Out of all the acts that performed during Woodstock — artists like Janis Joplin, The Who, Santana, and Joan Baez — arguably none has become more identified with the event than Jimi Hendrix, whose two-hour set actually took place on August 18, after the music festival was officially over. Rain and technical snafus had pushed his performance to early that Monday morning. With only an estimated 80,000 people remaining to witness it, Hendrix delivered one of his most stirring performances.
If anyone could make his guitar weep, it was Jimi Hendrix. He made it sing — in ecstasy and sadness. He made sounds that had never been heard before. It’s no wonder that, in 2003, Rolling Stone ranked him as number one on its list of “The 100 Greatest Guitarists of All Time.”
Hendrix, who was a lefty, taught himself to play a Fender Stratocaster upside down, so that his right-handed guitar could be played left-handed. He experimented tirelessly with amplified feedback and unorthodox chord structures, while incorporating blues, jazz, funk, and his own electrified brand of psychedelic rock into a sound that has influenced virtually every rock guitarist since (not to mention urban funk and pop artists such as George Clinton and Prince).
Hendrix achieved worldwide fame following his performance at the Monterey Pop Festival in 1967. Two years later, he headlined Woodstock, where he played his enduring version of “The Star-Spangled Banner.” Through his blistering, sonic barrage, you could actually hear “the bombs bursting in air” and see “the rockets red glare.” And, with it being the era of Vietnam, he even threw in a few notes of “Taps” to keep things interesting.
Sadly, Hendrix died a little over a year later, in 1970, at age 28 from an apparent overdose of sleeping pills and alcohol. He was famously ensnared by the destructive lure of alcohol and drugs, and is counted among a number of tragic and untimely deaths from that late-’60s/early-’70s era. But his impact on music is undeniable.
What’s more, Hendrix’s very presence at Woodstock (along with other artists of color like Baez, Richie Havens, Carlos Santana, and Sly & the Family Stone) put forth a visible declaration of the way that art and pop culture could transcend and overcome even our most entrenched social divisions. Martin Johnson’s retrospective at TheRoot.com offers a great summation of Hendrix’s appearance at Woodstock and the importance of his legacy.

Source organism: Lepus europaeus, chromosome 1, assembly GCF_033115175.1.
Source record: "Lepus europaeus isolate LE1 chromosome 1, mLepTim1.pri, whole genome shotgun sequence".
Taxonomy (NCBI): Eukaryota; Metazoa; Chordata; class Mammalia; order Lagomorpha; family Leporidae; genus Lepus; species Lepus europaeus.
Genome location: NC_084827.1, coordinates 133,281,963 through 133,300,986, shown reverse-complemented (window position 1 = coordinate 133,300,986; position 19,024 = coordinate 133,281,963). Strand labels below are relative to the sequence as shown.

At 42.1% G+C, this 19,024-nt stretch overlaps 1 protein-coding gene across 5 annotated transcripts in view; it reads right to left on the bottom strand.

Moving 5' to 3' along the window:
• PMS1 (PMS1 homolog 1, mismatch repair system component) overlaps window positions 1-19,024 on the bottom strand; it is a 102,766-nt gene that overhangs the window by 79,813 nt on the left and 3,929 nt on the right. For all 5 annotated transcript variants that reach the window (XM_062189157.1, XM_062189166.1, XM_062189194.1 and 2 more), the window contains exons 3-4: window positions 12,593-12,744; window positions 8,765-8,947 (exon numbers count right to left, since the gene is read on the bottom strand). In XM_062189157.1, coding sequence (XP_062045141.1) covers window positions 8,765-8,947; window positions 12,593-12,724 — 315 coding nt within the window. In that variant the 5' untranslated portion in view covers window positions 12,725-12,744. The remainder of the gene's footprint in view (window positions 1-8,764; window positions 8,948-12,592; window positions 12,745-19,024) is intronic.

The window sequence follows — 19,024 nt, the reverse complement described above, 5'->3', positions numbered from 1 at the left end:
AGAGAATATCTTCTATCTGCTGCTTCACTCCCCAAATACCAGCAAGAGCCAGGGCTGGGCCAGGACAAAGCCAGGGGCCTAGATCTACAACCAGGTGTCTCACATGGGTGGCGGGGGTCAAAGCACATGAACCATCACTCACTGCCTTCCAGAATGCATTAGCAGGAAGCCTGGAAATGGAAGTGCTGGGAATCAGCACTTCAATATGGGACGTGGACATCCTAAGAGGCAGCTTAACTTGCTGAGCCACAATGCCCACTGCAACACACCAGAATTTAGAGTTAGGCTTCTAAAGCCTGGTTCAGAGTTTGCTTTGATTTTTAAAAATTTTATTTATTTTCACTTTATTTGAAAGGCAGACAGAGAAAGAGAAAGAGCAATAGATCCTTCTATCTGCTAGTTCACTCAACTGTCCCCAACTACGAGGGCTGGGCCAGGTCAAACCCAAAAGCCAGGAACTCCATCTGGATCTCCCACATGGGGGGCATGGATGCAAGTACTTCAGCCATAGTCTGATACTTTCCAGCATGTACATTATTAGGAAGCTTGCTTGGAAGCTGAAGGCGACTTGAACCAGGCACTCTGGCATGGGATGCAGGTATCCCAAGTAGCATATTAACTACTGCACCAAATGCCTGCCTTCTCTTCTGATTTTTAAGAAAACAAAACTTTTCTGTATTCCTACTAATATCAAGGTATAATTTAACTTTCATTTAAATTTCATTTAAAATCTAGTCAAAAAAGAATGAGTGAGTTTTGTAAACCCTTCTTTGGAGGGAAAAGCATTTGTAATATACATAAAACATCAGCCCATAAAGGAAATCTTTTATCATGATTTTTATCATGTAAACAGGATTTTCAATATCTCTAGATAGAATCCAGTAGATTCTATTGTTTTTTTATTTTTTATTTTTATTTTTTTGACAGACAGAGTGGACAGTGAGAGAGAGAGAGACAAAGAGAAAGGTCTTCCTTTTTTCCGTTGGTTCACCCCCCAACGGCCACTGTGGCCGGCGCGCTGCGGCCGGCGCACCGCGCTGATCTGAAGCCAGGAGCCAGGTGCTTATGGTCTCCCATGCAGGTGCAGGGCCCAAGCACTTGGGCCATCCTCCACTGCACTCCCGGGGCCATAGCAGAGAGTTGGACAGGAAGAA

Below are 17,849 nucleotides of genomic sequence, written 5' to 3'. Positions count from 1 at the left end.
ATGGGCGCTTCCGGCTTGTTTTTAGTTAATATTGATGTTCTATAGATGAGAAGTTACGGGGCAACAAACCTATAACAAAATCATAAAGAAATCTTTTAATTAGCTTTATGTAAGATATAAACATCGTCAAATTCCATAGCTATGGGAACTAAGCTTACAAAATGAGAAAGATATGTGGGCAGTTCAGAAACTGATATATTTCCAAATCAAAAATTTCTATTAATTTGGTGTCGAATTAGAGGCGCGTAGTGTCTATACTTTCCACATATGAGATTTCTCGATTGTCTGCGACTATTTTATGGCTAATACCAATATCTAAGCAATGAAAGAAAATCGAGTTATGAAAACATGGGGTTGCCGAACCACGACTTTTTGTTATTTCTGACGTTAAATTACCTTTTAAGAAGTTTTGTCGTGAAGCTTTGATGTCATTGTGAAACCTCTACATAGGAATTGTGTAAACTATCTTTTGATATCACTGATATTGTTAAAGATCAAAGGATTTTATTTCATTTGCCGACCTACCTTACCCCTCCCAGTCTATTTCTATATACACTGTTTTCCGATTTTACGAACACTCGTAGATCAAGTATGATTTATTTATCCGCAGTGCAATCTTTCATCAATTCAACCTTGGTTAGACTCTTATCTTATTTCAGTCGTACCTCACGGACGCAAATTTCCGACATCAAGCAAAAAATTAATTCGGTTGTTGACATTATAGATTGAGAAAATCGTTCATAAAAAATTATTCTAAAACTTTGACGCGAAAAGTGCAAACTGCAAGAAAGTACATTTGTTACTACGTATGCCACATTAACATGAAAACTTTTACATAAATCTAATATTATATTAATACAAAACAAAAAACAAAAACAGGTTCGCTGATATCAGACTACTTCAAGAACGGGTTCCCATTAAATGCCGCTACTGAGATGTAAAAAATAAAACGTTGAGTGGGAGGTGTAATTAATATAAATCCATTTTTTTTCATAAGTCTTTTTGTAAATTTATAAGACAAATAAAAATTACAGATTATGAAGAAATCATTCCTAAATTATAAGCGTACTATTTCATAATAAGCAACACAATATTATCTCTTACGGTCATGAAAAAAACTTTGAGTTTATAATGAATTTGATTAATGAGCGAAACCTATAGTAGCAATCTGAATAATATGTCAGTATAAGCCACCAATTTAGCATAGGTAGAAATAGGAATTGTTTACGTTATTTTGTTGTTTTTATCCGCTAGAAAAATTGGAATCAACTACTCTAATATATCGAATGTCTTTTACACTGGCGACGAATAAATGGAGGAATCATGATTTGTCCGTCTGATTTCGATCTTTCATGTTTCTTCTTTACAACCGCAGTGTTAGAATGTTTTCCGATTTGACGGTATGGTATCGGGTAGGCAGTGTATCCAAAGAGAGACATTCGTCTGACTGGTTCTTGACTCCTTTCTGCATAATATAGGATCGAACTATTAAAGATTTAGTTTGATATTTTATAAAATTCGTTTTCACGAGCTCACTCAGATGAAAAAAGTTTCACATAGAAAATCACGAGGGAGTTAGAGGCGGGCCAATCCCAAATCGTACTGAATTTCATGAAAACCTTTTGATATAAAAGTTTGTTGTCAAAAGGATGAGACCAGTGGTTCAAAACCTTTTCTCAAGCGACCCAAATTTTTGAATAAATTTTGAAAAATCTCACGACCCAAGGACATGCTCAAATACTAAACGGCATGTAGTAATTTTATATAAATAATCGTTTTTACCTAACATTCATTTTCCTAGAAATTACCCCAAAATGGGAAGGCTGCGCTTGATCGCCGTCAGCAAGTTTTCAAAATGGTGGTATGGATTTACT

Of the songs he left behind, one of my favorites is “Night Bird Flying” from The Cry of Love (1971). This was the first recording released after his death. The first song on the album is called “Freedom.” It’s a word that can describe different types of liberation. Being set free from vice may not have been the primary meaning, but it’s a desire that he probably felt.
The struggle to be free may be what gives rise to songs like “Night Bird Flying.” It’s an amazing confluence of expression and sound.
She’s just a night bird flyin’ through the night
She’s just a night bird making a midnight, midnight flight
Sail on, sail on
For me, in the early ’70s, “Night Bird Flying” became an expression of the spiritual peace that eluded me, despite my efforts to find satisfaction in other things. It gave voice to a feeling of estrangement. I remember being a restless teenager, returning home from a Hawaiian vacation with my family. During the trip, I had a falling out with my younger brother. It grieved me. On the flight back, I sullenly sat apart from the rest of my family members. Few things are as troubling as the feeling that you are at odds with someone, especially a member of your own family.
Alone in my grief, I thought of Hendrix’s song. How I yearned for a better day. Would it ever come?
I remember the telling photograph that was taken on one of the Hawaiian Islands. My whole family was arrayed in Hawaiian shirts while I leaned away from them in my T-shirt that, on the back, displayed images of cannabis and a water pipe. The shirt’s lettering boldly proclaimed: “Smoke It!” In contrast to the scowl on my face, my siblings smiled in a way that showed they still had an innocence that would be lost when they eventually followed me into using drugs.
Though getting high brought me temporary relief, I was a troubled soul. It was no less so as I sat on the plane and felt the loneliness of separation. Listening in my mind to the Hendrix song made me want to soar like some mythical night bird. In the midst of trouble, the psalmist David longed for wings that he might take flight and find relief in some place of refuge. “Oh, that I had wings like a dove!” he wrote. “I would fly away and be at rest; yes, I would wander far away; I would lodge in the wilderness; I would hurry to find a shelter from the raging wind and tempest” (Psalm 55:6-8, ESV).
I wonder if Hendrix felt a longing like this. He may not have known what it was, but it could have been what made his guitar an expression of his desire. The sorrow of not finding the true freedom that he sought seemed to seep into his music.